A significant winter storm with snow, hail and cold

A low pressure system currently over the Central Plains begins to dive into the lower Mississippi Valley area on Friday night. Saturday, it rotates slowly to the southeast and eventually moves north along the eastern coastline.

Rain, snow, hail, or frozen rain – how about all of them in a 24-hour period. The same is going to happen in some states this weekend.

The storm will move through parts of the Midwest and the middle Mississippi Valley today, dropping up to a foot of snow.

Winds will also blow in these areas, which will cause snowfall and reduce visibility.

“The impact of travel is expected to be significant at times, particularly during afternoon school departures and evening commutes,” the National Weather Service (NWS) office in Des Moines said.

Parts of the Dakota, Iowa and Minnesota will receive heavy snow and 6-12 inches of snowfall is likely.

From there, the system continues to move deep south into Missouri, Arkansas and Kansas.

“How fast surface temperatures drop below freezing, and therefore, how fast rain turns to snow, will play a large role in determining how much snow accumulates,” said the NWS office in Topeka, Kansas. said.

The Southeast Gets a Mix of Everything

In many areas of the Southeast, this system starts as rain on Saturday.

As the temperature drops, that rain turns into freezing rain, hail, and eventually snow in many places.

Predicting winter weather in the Southeast is never easy, as times often turn bad.

“These different winter types are very sensitive to small changes,” said meteorologist Kyle Thiem of the NWS office in Atlanta. “A change of just a degree or two can mean the difference from relatively harmless precipitation to very impressive snow and ice accumulations.”

However, it is this system’s slow-moving motion that provides the setup for a terrifying snow storm that could cause millions of people to be struck by lightning.

The Carolinas will be the most likely region to experience snow, with cities such as Charlotte and Columbia picking up up to half an inch of snow, which will bring down trees and power lines along with strong winds.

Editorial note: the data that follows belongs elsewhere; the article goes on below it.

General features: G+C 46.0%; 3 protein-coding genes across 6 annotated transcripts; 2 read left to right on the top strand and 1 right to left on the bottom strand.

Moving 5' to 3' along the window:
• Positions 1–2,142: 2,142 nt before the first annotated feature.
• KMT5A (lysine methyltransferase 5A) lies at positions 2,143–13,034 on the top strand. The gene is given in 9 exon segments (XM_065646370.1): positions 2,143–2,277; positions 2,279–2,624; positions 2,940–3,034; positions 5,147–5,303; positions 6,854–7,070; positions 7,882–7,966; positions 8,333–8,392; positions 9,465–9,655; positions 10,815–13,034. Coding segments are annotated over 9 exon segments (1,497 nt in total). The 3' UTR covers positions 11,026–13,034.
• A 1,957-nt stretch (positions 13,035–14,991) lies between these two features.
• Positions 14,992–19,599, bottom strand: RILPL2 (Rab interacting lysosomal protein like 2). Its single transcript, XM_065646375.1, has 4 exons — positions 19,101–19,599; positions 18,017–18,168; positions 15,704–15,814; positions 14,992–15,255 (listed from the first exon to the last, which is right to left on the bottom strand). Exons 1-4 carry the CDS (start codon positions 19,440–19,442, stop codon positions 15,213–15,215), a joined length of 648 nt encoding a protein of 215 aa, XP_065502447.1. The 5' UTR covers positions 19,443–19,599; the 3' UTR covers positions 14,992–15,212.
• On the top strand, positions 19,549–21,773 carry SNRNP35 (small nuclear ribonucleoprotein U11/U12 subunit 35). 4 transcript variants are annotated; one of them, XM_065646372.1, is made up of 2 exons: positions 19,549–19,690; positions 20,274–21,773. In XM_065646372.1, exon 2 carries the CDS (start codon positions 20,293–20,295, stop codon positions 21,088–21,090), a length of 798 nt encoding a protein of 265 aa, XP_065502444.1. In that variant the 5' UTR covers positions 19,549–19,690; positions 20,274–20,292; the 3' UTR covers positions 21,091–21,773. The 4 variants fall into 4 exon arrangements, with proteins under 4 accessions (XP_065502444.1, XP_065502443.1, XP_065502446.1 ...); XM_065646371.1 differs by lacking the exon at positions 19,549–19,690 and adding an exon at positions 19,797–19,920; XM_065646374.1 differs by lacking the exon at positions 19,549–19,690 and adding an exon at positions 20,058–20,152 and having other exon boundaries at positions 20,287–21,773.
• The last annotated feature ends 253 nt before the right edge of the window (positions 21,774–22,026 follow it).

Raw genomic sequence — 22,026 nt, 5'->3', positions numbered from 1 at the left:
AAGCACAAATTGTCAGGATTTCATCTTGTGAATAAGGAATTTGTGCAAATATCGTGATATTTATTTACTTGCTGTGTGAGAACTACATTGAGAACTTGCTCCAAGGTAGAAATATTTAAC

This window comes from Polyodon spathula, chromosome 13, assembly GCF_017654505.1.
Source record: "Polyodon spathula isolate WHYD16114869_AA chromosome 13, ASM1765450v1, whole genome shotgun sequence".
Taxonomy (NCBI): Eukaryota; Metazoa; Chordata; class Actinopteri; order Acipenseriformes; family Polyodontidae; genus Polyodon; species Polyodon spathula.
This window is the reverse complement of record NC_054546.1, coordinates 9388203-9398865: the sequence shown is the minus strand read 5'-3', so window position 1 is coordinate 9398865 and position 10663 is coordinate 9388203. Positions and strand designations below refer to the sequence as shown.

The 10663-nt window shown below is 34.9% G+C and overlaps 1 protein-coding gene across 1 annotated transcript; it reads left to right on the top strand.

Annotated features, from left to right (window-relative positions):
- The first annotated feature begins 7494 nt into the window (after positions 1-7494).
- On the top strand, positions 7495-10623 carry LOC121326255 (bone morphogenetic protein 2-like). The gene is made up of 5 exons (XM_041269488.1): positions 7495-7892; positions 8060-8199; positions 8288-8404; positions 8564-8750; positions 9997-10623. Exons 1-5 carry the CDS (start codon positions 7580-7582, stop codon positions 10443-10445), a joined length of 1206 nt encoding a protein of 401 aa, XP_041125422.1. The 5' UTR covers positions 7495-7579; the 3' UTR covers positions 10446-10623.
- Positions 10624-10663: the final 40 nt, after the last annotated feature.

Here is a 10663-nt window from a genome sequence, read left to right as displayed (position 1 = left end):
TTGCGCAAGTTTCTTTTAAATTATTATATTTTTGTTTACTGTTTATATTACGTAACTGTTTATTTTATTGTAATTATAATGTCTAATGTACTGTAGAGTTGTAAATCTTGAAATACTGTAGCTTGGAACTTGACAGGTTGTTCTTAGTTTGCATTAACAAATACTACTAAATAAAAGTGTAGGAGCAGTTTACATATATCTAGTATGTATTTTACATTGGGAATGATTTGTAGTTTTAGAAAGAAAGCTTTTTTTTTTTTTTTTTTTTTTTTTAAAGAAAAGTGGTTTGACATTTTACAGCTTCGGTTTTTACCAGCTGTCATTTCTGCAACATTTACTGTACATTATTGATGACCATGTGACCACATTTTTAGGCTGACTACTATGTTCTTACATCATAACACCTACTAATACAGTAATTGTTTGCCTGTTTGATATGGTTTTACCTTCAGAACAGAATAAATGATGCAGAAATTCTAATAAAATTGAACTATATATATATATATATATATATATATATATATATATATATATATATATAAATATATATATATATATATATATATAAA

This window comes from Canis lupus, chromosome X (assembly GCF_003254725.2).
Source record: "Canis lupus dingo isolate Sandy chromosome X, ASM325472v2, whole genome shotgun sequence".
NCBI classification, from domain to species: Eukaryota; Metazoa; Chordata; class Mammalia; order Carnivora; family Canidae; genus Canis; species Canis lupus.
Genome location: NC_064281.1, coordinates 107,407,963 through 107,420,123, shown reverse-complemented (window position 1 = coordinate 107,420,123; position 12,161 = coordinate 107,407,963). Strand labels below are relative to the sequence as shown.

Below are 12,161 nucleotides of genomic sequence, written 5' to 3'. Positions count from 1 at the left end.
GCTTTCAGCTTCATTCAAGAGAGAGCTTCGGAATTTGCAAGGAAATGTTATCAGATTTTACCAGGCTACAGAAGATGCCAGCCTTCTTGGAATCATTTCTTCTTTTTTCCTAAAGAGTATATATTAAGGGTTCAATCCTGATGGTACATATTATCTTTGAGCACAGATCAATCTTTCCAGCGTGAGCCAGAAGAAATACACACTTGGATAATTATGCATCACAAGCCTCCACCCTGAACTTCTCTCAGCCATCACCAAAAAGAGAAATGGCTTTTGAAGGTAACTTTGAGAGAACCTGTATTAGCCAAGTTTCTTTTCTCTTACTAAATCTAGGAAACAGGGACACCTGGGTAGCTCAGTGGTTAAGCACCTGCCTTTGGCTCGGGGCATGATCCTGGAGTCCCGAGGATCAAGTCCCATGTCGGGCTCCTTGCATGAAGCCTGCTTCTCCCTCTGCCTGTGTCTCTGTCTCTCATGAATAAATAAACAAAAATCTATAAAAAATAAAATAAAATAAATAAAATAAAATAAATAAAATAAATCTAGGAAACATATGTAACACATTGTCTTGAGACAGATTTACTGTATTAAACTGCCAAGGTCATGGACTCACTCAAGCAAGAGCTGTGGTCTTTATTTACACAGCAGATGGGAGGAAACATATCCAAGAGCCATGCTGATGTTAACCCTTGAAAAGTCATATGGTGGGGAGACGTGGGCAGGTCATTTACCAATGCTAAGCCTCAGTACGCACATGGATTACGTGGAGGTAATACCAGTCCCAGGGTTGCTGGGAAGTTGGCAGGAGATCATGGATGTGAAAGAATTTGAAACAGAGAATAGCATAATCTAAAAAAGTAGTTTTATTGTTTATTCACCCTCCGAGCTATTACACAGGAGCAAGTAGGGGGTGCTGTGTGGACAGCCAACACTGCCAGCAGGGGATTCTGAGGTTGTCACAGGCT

The NWS office in Greenville, South Carolina, is warning that snow accumulation will become very dangerous east of I-85 and including Spartanburg, South Carolina, all the way to Salisbury, North Carolina. This includes the entire Metro Charlotte area.

In the southern Appalachian Mountains, snow totals will go up as quickly as possible. For example, Asheville, North Carolina, is estimated to rise 8-12 inches, but can rise as high as 20 inches at elevations above 4000 feet.

Mid-Atlantic and Northeast

The storm will turn toward the East Coast on Sunday and Monday, with some places likely to receive more than a foot of heavy snow.

The major metro areas of Washington, D.C., Philadelphia, New York and Boston will see some snow, but a change in rainfall will stop the accumulation.

“At this time, the most likely scenario is a massive outburst of snow on the front end for most of the day as the storm moves into the area on Sunday afternoon, followed by snow during the evening and possibly normal rain in areas near and east of I- is. 95,” the NWS office in Baltimore said Friday morning. “At this time, the icing is not expected to reach our far western regions, where heavy snow of a foot or more is possible.”
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Interior cities like Charleston, Pittsburgh, Buffalo, Syracuse, and Burlington, Vermont will see the heaviest snow.

What helps the Northeast is that long before the heavy snowfall, there will be very cold air and dangerous winds blowing.

Wind chill alerts are in effect for more than 20 million people on Friday and Saturday, as it looks like temperatures could drop to minus 40 to 45 over most of New England’s interior.

“The chill of dangerously cold air can cause frostbite on exposed skin in as little as 10 minutes,” warns the NWS.

CNN meteorologists Chad Myers, Dave Heinen and Monica Garrett contributed to this story


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